|Prescription Drug Abuse is Killing Our Children|
| Pill Mills|
The most shocking single aspect of the problem of prescription drug abuse is the existence of pill mills. Unscrupulous pain clinic operators and unscrupulous physicians join together to distribute large quantities of prescription opiates to pseudo-patients. For many years the center of pill mill operations has been Florida. Florida laws allowed physicians to purchase opiates and distribute them in clinics. By 2010, Florida doctors purchased 89% of all oxycodone purchased by medical practitioners in the United States! (New York Times, Aug. 31, 2011)
However, new Florida laws have markedly changed the Florida pill mill industry. Tougher laws have shut down approximately 40% of the pill mill clinics. 80 doctors have had their licenses suspended. As of July, 2011, Florida doctors are barred, with a few exceptions, from dispensing narcotics in their offices or clinics.
In October, 2011, Florida started a prescription drug monitoring system, similar to that already adopted in most states (see state laws).
The changes in Florida law have by no means eliminated the pill mill industry. Even within Florida, pill mills continue to flourish. Many of them have moved operations from southern Florida to northern Florida, where enforcement is not as tight. And this last September, Florida Surgeon General Frank Farmer spoke of his dismay that it takes an average of 134 days to suspend a doctor's license even if law enforcement had found probable cause that the doctor had been indiscriminately writing prescriptions to cash in on the illegal painkiller trade.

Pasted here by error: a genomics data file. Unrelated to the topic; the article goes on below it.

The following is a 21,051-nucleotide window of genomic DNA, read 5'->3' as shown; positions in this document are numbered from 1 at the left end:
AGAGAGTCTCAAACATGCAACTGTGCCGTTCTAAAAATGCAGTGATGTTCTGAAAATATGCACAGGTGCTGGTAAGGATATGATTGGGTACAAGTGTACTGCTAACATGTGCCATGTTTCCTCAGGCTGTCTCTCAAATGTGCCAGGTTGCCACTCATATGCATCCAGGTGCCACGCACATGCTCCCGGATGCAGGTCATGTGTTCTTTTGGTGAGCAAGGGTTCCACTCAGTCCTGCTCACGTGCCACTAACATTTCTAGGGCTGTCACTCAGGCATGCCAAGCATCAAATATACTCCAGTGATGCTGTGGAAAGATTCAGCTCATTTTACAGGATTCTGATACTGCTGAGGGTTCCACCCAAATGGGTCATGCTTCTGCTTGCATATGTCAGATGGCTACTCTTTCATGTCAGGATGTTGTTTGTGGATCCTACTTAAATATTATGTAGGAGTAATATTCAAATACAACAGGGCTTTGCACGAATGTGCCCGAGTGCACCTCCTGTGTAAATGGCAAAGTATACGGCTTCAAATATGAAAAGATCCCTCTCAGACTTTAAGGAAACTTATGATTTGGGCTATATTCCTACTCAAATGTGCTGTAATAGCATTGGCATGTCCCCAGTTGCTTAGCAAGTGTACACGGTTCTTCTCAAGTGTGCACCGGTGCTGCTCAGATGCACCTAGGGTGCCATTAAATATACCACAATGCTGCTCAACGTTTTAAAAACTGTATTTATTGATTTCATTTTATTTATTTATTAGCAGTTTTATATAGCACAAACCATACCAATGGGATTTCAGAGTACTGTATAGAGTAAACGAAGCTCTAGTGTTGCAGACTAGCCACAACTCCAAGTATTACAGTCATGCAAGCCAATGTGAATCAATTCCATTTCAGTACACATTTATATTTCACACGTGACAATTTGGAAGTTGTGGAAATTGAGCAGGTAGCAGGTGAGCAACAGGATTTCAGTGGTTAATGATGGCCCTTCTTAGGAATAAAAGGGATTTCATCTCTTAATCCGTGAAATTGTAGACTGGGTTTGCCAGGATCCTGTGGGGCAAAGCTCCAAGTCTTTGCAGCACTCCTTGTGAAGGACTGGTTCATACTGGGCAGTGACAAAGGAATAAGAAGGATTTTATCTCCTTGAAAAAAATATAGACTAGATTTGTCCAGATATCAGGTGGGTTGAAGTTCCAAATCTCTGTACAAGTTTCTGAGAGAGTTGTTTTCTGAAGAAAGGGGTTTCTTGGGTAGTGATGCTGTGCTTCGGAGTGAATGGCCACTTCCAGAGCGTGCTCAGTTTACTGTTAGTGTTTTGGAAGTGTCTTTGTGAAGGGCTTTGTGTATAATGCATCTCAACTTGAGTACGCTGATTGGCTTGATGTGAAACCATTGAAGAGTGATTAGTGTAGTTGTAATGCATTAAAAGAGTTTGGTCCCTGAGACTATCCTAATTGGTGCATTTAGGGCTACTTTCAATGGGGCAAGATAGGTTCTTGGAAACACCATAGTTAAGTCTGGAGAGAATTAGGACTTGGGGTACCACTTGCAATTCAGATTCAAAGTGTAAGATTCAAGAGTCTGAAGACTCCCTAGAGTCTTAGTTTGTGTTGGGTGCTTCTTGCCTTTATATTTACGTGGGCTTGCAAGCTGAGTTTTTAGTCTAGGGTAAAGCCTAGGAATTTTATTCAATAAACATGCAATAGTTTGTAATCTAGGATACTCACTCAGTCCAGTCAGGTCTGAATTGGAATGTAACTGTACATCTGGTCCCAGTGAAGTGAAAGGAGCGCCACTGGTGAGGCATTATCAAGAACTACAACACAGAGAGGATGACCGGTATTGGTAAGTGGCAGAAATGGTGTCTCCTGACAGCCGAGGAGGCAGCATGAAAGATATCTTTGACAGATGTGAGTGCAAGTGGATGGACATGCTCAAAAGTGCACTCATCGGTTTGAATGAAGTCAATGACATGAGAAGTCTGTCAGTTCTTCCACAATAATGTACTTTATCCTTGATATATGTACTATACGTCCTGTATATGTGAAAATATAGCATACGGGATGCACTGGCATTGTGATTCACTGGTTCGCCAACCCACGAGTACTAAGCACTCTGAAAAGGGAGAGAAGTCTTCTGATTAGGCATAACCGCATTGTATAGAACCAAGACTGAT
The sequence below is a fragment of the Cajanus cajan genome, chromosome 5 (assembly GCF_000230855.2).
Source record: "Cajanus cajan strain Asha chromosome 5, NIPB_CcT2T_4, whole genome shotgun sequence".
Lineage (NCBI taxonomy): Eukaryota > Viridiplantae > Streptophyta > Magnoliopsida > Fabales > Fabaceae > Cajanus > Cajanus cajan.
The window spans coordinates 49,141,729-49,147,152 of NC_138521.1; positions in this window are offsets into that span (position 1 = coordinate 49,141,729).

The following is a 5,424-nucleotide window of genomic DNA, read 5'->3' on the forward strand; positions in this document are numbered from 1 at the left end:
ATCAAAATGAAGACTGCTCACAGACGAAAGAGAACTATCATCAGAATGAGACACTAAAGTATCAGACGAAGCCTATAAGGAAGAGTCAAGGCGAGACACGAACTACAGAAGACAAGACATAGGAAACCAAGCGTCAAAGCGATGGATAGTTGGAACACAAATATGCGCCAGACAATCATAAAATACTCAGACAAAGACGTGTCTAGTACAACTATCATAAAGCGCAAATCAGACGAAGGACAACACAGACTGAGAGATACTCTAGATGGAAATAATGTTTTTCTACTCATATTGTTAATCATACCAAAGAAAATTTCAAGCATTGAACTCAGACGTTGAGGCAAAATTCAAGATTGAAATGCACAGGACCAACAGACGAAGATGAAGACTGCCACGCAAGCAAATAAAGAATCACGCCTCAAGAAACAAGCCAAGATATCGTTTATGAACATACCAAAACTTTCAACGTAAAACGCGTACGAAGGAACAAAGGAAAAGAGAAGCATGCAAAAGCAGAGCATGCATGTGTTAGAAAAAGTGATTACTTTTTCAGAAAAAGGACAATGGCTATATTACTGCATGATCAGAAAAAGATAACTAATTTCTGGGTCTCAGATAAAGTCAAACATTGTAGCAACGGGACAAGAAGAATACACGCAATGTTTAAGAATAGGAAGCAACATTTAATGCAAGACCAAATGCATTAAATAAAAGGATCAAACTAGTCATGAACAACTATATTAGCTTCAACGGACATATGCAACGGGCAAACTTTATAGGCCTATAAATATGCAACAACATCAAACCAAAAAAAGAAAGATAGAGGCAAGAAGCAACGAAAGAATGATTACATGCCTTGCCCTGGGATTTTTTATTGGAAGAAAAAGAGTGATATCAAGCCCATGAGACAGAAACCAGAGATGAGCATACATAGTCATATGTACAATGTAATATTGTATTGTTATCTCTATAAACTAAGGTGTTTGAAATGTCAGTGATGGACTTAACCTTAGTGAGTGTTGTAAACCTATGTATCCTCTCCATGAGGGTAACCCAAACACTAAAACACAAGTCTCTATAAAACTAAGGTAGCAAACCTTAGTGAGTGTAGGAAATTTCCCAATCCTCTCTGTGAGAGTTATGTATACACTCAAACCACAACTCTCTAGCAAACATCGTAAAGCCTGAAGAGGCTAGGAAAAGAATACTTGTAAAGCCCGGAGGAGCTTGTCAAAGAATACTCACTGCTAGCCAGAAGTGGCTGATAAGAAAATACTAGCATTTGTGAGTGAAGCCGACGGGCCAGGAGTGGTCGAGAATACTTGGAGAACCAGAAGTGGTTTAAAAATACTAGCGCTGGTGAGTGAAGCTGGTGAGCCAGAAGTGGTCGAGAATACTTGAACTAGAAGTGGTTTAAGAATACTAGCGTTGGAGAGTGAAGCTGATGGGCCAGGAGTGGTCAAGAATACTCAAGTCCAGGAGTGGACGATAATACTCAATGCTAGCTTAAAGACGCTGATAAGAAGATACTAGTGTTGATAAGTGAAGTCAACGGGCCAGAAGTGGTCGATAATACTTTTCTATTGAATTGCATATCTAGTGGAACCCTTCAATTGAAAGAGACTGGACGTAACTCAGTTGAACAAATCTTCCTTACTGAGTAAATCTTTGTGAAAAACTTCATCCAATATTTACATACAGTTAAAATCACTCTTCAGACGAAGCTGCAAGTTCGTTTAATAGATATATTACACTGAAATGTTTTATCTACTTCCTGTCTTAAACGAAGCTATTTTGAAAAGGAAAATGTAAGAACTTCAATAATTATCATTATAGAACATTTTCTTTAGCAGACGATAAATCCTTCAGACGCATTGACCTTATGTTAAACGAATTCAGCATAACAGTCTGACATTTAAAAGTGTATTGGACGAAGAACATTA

Many Florida pill mills have simply moved elsewhere. After a raid on 19 businesses and homes in metropolitan Atlanta on Nov. 15, 2011, prosecutors said the pill mill conspiracy they had busted had moved to Georgia two years ago when the operation was shut down in Florida. John Comer, acting special agent in charge of the Drug Enforcement Administration Atlanta field division, commented, “Georgia is the epicenter of the pill mill pain clinic issue in the Southeast and, to a greater extent, the nation." He also stated that Georgia is “the place to come for pills.”
Internet "Rogue" Pharmacies
Sadly, recent newspaper articles out of Florida suggest that as pill mills are shut down, sales of pescription opiates over the internet may increase. Internet "rogue" pharmacies selling controlled substances are easily found on the internet. These illegal operations have the disadvantage to the purchaser of the time it takes for the drugs to get to the purchaser, uncertainty as to whether the purchaser is getting an active substance, and the possibility that the drugs will be intercepted as customs.
The role of internet "rogue" pharmacies in the distribution of controlled substances is uncertain at this time. In 2007, the DEA called the Internet a major contributor to prescription drug abuse. However, implementation of the Ryan Haight Act in April 2009 gave DEA additional power to crack down on the dispensing of controlled substances online without a valid prescription. Recent reports from both Substance Abuse and Mental Health Services Administration (SAMHSA) and the Drug Abuse Warning Network (DAWN) suggest that the contribution of internet "rogue" pharmacies to abuse of prescription opiates is relatively small, but warnings that this may underestimate both the present problem and the potential for internet "rogue" pharmacies to make up for the loss of sales from pill mills are sounded not only in the Florida newspaper articles mentioned above, but also in the Internet Drug Outlet Identification Program Progress Report for State and Federal Regulators:July 2011 from the National Association of Boards of Pharmacy (NABP) ( http://www.nabp.net/news/assets/IDOIReportJuly11.pdf).